New York city, rainstorm, waterlogging

The rush-hour rains flooded the streets and highways and shut down parts of the subway system. Image: X 

New York: State of emergency as rainstorm floods roads, subways, airport

No storm-related deaths or critical injuries had been reported as of midday, city officials said

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A potent rush-hour rainstorm swamped the New York metropolitan area on Friday (September 29), shutting down parts of the city's subway system, flooding streets and highways, and delaying flights into LaGuardia Airport.

Up to 5 inches (13 centimeters) of rain fell in some areas overnight, and as much as 7 inches (18 centimeters) more was expected throughout the day, New York Gov. Kathy Hochul said on Friday morning (September 29).

By midday, although there was a break in the clouds, Mayor Eric Adams urged people to stay put if possible.

“It is not over, and I don't want these gaps in heavy rain to give the appearance that it is over,” he said at a news briefing. He and Hochul, both Democrats, declared states of emergency.

No storm-related deaths or critical injuries had been reported as of midday, city officials said. But residents struggled to get around the waterlogged metropolis.

Traffic hit a standstill, with water above cars' tires, on a stretch of the FDR Drive — a major artery along the east side of Manhattan. Some drivers abandoned their vehicles.

Priscilla Fontallio said she had been stranded in her car, which was on a piece of the highway that wasn't flooded but wasn't moving, for three hours as of 11 am. “Never seen anything like this in my life,” she said.

On a street in South Williamsburg, Brooklyn, workers were up to their knees in water as they tried to unclog a drain while cardboard and other debris floated by.

As the rain briefly slowed, Brooklyn residents emerged from their homes to survey the damage and begin draining the water that reached the top of many basements’ doors.

Waist-deep water in some streets

Some people arranged milk crates and wooden boards to cross the flooded sidewalks, with water close to waist-deep in the middle of some streets.

High school student Malachi Clark stared at a flooded intersection, unsure how to proceed as he tried to get home to Brooklyn's Bedford-Stuyvesant neighbourhood. He had tried to take a bus, then a train.

“When it stops the buses, you know it's bad,” he said. (Bus service was severely disrupted citywide, according to the Metropolitan Transportation Authority.)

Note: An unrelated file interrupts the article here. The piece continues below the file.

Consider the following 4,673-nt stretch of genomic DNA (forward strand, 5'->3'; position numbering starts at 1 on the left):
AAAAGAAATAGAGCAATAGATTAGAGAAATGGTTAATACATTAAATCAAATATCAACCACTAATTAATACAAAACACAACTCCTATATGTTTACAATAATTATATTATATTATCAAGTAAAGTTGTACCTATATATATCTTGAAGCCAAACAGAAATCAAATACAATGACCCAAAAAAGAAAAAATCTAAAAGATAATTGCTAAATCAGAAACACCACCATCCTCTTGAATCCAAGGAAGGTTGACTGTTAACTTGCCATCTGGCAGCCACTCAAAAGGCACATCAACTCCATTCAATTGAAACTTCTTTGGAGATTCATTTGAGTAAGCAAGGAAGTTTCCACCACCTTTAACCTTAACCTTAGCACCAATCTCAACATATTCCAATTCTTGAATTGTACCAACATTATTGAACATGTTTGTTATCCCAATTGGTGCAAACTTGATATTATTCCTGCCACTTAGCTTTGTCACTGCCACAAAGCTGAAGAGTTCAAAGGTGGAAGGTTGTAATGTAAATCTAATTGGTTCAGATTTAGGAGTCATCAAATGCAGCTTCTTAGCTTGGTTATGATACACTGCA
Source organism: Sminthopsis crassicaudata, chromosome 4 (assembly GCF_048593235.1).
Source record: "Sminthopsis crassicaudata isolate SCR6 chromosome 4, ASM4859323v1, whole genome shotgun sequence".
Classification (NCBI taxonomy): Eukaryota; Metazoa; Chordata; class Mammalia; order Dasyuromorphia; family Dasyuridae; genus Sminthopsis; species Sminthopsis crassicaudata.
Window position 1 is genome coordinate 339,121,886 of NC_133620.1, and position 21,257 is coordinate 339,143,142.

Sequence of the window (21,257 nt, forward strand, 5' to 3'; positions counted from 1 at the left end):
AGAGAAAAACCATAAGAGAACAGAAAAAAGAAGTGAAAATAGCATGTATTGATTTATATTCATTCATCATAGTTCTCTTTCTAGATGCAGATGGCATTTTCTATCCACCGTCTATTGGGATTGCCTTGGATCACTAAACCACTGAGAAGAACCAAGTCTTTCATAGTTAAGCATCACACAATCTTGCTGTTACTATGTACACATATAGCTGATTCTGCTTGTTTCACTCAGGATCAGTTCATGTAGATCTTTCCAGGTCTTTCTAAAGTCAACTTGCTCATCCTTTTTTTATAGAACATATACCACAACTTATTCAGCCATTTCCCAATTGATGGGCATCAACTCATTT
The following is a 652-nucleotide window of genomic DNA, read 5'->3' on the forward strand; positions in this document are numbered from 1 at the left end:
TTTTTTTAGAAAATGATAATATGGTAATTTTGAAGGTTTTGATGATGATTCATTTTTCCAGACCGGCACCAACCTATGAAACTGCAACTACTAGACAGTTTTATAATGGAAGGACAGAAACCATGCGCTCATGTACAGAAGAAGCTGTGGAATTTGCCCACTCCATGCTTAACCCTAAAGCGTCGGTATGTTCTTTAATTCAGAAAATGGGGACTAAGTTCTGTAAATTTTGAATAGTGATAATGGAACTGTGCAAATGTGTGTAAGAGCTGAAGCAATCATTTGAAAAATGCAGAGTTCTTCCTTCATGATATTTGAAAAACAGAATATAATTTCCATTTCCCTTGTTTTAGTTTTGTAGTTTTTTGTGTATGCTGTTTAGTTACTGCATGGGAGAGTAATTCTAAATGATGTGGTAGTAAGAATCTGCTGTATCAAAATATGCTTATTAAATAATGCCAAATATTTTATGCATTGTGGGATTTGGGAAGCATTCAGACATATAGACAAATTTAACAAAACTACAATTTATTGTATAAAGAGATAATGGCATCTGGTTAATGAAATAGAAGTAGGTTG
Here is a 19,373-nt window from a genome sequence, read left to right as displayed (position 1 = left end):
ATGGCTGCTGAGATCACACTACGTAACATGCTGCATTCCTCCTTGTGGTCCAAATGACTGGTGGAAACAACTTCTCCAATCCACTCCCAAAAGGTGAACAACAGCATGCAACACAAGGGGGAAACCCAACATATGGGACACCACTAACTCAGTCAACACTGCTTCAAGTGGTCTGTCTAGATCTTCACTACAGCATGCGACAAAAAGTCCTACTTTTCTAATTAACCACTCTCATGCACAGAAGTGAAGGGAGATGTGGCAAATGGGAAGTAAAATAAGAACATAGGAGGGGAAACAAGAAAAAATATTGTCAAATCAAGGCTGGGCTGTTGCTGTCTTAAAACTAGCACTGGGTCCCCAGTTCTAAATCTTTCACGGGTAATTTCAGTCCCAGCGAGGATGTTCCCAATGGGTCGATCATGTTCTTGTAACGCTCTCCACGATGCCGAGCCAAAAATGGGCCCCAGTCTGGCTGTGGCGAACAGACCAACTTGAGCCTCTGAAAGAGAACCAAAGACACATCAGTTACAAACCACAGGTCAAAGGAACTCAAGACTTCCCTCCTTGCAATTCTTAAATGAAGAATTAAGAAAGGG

A Brooklyn elementary was evacuated because its boiler was smoking, possibly because water got in, Schools Chancellor David Banks said at the news briefing.

Environmental Protection Commissioner Rohit T. Aggarwala said that over 2.5 inches (6 centimeters) of rain fell in a single hour at the Brooklyn Navy Yard, overwhelming the surrounding drainage systems.

Water poured into subways stations, basements

Elsewhere, photos and videos posted on social media showed water pouring into subway stations and basements.

Dominic Ramunni, a meteorolgist at the National Weather Service in New York, said by phone that Friday's rains were due to a coastal storm, with low pressure off the East Coast helping to bring in some deep moisture from the Atlantic Ocean.

“This will be one of the wettest days in quite some time,” he said.

Virtually every subway line was at least partly suspended, rerouted or running with delays, and two of the Metro-North Railroad's three lines were suspended.

Flights into LaGuardia were briefly halted on Friday morning (September 29) and then delayed, because of water in the airport's refuelling area. Flooding also forced the closure of one of the airport's three terminals.

Towns and cities around New York City also experienced flooding, including Hoboken, New Jersey.

‘We have to get used to this, due to climate change’

The deluge came less than three months after a storm caused deadly floods in New York's Hudson Valley and left Vermont's capital, Montpelier, submerged.

A little over two years ago, the remnants of Hurricane Ida dropped record-breaking rain on the Northeast and killed at least 13 people in New York City, most of whom were in flooded basement apartments. Overall, 50 people died from Virginia to Connecticut.

New York City officials said they received reports of six basement apartments that had flooded, but all the occupants got out safely. Hochul pleaded with residents to evacuate their homes if the water started to rise.

“People need to take this extremely seriously,” the governor said.

Hochul warned New Yorkers on Thursday night (September 28) of a forecast that called for 2-3 inches (5-7.5 centimeters) of rain, with 5 inches (13 centimeters) or more possible in some places.

“We anticipate, we warn, we prepare. But then when it hits and you have 5 inches in the last 12 hours — 3 in the last hour this morning — that's a scale that we're not accustomed to dealing with,” the Democrat told TV station NY1 on Friday (September 29).

But she added that New Yorkers “have to get used to this” because of climate change.

As the planet warms, storms are forming in a hotter atmosphere, making extreme rainfall more frequent, according to atmospheric scientists.

(With agency inputs)

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